An Open Letter to America:
“Now is the time for us to stand up and stand together”
By Rev. Lennox Yearwood, Jr.
July 1, 2007
My Fellow Americans:
The power of our voices against the U.S. occupation of Iraq is reaching the top echelons of the military and the administration. Our government is persecuting Americans who speak out against the U.S. military presence in Iraq. The U.S. military has launched politicized attacks on its own military members and moral leaders who oppose the war to discredit their voices of dissent.
We have seen them target Cpl. Adam Kokesh to stop him from exercising his freedom of speech, after risking his life in Fallujah, Iraq. We have seen them threaten Sgt. Liam Madden for publicly stating the legal fact that the U.S. invasion is a war crime according to the Nuremberg principles. They have targeted Cpl. Cloy Richards, a soldier put in the media spotlight when his mother Tina Richards worked to get him the health care he needs after returning from Iraq eighty percent disabled. These are not happenstance targets. These young men are leaders of the Iraq Veterans Against the War and they are speaking out in a strong and coordinated way.
And now I have been targeted.
Who am I? Many of you know me as a reverend, an activist, an architect of Hip Hop politics and a freedom fighter, but I am also an Officer in the United States Air Force Reserve. I have long been in the struggle for peace and freedom and I serve proudly as a leader of faith. I joined the military as part of the “poor peoples draft” – to help pay for my education. In May 2000 I was commissioned as an Officer in the U.S. Air Force Reserve and was accepted into the Chaplain Candidates program. In 2002 I graduated from Howard University School of Divinity, Magna Cum Laude. I was ordained a Reverend and Elder in the Church of God in Christ shortly after my graduation and today I remain in good standing in the Church. In May 2003 I completed the Chaplain Candidates program, but I decided not to pursue a career as a Chaplain in the Air Force. I have been in the Air Force Reserve Individual Reserve program ever since.
On March 26th of this year I received notification from the Air Force that they are taking action to honorably discharge me on the basis of “behavior clearly inconsistent with the interest of national security.” Ironically, this letter arrived six days after I announced the launching of a national “Make Hip Hop Not War” Tour at a press conference on Capitol Hill.
On July 12, 2007, when I leave Robbins Air Force Base after my discharge hearing, whether I remain an Officer or not, I will be a leader always, and a patriot evermore committed to ending this immoral war.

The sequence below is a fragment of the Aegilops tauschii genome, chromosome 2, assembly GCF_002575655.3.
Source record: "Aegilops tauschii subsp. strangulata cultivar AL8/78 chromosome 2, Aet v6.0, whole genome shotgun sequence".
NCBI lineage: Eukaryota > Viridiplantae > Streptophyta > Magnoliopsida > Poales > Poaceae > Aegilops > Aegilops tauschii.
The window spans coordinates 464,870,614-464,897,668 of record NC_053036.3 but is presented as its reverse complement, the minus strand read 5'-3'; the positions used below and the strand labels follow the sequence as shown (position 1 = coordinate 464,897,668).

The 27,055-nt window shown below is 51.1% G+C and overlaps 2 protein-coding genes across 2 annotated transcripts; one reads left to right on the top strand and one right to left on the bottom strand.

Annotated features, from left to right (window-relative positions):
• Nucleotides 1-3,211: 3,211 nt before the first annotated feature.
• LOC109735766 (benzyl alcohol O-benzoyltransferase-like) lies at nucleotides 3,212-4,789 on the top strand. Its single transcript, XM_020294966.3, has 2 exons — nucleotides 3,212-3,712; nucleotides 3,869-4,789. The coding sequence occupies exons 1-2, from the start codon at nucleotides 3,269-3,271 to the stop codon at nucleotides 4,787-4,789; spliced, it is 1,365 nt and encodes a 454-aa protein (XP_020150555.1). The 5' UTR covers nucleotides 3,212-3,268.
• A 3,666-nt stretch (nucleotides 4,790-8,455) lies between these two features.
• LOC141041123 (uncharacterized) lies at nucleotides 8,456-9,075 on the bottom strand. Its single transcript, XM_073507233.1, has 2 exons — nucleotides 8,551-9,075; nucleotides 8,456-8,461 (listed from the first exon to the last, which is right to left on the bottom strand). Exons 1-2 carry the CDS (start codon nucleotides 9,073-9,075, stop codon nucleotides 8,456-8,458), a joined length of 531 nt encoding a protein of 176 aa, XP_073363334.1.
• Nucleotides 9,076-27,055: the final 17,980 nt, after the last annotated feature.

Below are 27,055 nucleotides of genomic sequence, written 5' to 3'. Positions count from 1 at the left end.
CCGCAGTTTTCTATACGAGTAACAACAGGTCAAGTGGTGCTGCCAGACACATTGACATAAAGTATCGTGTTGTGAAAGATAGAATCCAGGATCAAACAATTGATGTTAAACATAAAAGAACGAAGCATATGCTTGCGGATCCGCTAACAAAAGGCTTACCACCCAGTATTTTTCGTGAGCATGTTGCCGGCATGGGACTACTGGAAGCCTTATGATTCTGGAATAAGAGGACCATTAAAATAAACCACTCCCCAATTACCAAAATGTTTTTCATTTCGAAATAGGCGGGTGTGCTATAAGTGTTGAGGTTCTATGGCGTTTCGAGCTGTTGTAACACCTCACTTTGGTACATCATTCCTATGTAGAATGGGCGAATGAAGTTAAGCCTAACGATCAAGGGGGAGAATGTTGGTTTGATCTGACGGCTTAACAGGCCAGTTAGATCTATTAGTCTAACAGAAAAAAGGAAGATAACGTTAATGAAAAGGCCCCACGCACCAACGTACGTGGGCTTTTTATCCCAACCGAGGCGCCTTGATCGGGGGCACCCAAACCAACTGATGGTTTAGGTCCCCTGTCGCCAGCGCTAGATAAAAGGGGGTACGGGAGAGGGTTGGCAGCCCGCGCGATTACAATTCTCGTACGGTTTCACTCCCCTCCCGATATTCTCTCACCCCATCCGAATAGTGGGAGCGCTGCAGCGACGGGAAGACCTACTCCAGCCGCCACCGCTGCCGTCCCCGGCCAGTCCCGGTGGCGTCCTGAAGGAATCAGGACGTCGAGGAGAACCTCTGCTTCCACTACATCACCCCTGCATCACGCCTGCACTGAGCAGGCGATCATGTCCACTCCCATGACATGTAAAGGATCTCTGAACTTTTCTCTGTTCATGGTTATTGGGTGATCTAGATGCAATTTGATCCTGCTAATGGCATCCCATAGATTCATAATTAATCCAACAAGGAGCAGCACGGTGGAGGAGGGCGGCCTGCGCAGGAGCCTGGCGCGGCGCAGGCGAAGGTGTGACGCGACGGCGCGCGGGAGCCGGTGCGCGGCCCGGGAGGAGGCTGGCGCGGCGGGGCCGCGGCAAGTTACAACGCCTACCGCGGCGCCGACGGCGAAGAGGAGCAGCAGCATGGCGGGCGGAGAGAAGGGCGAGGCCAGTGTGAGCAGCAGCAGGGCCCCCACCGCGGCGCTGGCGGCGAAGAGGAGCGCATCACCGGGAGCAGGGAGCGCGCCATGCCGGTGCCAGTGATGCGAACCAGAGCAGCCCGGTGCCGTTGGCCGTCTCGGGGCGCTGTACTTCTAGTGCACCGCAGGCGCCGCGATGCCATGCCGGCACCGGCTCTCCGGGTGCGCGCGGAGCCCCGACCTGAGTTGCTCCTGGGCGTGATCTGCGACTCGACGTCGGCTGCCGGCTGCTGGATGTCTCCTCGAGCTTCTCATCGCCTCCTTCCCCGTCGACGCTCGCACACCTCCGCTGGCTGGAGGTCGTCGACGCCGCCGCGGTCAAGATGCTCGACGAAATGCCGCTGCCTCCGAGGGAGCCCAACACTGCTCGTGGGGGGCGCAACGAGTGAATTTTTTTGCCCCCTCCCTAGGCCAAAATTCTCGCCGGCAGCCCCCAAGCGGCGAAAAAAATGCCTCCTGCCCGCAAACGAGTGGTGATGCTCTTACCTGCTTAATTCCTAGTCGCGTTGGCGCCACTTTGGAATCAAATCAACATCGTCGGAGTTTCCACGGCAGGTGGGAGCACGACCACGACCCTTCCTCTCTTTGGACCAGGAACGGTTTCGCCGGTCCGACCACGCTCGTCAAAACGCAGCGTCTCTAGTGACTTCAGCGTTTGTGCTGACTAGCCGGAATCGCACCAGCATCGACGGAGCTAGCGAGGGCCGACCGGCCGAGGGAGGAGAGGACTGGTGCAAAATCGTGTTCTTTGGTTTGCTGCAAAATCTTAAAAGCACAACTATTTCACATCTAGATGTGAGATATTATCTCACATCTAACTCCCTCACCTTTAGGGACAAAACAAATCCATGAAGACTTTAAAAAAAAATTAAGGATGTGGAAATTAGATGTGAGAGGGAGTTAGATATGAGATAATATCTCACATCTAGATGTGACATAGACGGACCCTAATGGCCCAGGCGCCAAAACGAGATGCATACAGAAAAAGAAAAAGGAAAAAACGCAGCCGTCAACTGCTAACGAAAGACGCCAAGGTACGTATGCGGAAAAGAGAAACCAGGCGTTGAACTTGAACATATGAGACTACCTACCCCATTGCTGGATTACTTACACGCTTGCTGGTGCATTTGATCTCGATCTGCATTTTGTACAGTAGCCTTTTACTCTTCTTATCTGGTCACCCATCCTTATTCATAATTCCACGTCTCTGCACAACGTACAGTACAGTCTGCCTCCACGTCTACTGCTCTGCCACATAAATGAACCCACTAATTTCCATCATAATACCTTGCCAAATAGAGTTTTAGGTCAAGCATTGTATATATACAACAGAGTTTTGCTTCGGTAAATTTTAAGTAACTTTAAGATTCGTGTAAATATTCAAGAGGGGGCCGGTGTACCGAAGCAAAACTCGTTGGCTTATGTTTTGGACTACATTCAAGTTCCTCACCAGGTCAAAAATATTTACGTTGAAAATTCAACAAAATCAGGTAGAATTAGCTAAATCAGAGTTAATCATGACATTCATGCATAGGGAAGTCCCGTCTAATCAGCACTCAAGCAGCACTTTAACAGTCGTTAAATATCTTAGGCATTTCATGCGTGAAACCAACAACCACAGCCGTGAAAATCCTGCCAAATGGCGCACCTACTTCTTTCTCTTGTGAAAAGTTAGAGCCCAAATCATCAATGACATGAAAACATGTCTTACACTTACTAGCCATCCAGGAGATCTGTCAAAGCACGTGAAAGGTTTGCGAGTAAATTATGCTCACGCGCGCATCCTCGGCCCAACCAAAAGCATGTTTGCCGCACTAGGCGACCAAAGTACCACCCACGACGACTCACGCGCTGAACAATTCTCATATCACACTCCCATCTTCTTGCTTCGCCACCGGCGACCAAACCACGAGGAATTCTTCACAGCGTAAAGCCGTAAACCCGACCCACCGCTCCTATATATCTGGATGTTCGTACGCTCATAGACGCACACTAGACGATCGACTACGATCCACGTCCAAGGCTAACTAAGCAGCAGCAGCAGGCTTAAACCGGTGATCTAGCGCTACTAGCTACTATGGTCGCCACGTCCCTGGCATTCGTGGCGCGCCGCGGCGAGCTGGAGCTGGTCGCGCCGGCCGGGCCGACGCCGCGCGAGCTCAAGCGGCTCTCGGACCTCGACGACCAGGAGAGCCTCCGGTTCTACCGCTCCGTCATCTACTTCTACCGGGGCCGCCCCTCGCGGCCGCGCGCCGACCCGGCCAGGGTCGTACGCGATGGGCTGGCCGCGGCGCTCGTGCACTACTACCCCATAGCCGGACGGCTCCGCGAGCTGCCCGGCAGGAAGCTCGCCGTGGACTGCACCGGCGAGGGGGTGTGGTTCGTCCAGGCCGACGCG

In February 2003 I felt the sense of urgency many felt in the lead up to the invasion of Iraq to speak out. Even though I was only a Chaplain Candidate and a 2nd Lieutenant, when I had the opportunity to preach at Andrews Air Force Base, the home of Air Force One, the message that I preached was “Who Would Jesus Bomb?” Since then hundreds of thousands of Iraqis and thousands of Americans have lost their lives and we now face a state of permanent warfare in our world.
This moment in history is our generation’s lunch-counter moment – Iraq is our Vietnam and New Orleans is our Birmingham. Our generation could be the generation to defeat racism, poverty and war, but only if we come together as people of conscience. In the movements of the 60’s, solidarity among the civil rights movement and the anti-war movement was never truly achieved. As the “Hip Hop generation” – a generation where the sons and daughters of former slaves work side by side with the sons and daughters of former slave owners – we have the ability to bridge the gap and link movements for peace, justice, civil rights and the environment in true solidarity.
We will not make the world safer – or achieve true national security – by starting wars that put our humanity at risk and we are certainly not making our country safer by intimidating veterans who courageously speak out. Policies that address the issues of poverty, racism, climate change, the economy and jobs are at the core of national security. I will continue to speak out against the war, seek justice for Katrina survivors, fight against racism, struggle for equality and advocate for a healthy planet. I hardly think that this sort of behavior is “inconsistent with the interest of national security.”
My brothers and sisters, opposition to this illegal war and occupation is not a cause - it constitutes a response to a state of emergency. It is our urgent responsibility to stop this war. According to the Book of Psalms, “Weeping may endure for a night, but joy cometh in the morning.” I know it looks bad now and our hope seems to wane and sometimes we want to give up. But, if we can all come together - black and white, brown and yellow, rich and poor, male and female, straight and gay, republican and democrat - whether you still love this country or are withdrawn in anger, not only can we defeat this war and restore justice and democracy, there will once again be joy in the morning.
My mother in the movement, Cindy Sheehan, will be with me on July 12th at Robins Air Force Base in Georgia and I urge you to join me on the 12th as well. I also urge you to continue to increase your activism. This is our lunch-counter moment.
For Future Generations,
Rev. Lennox Yearwood, Jr.
Rev. Lennox Yearwood, Jr. is President of the Hip Hop Caucus. Much needed donations to his legal defense fund can be made at:
You can contact the Hip Hop Caucus at 202.787.5256 or at [email protected].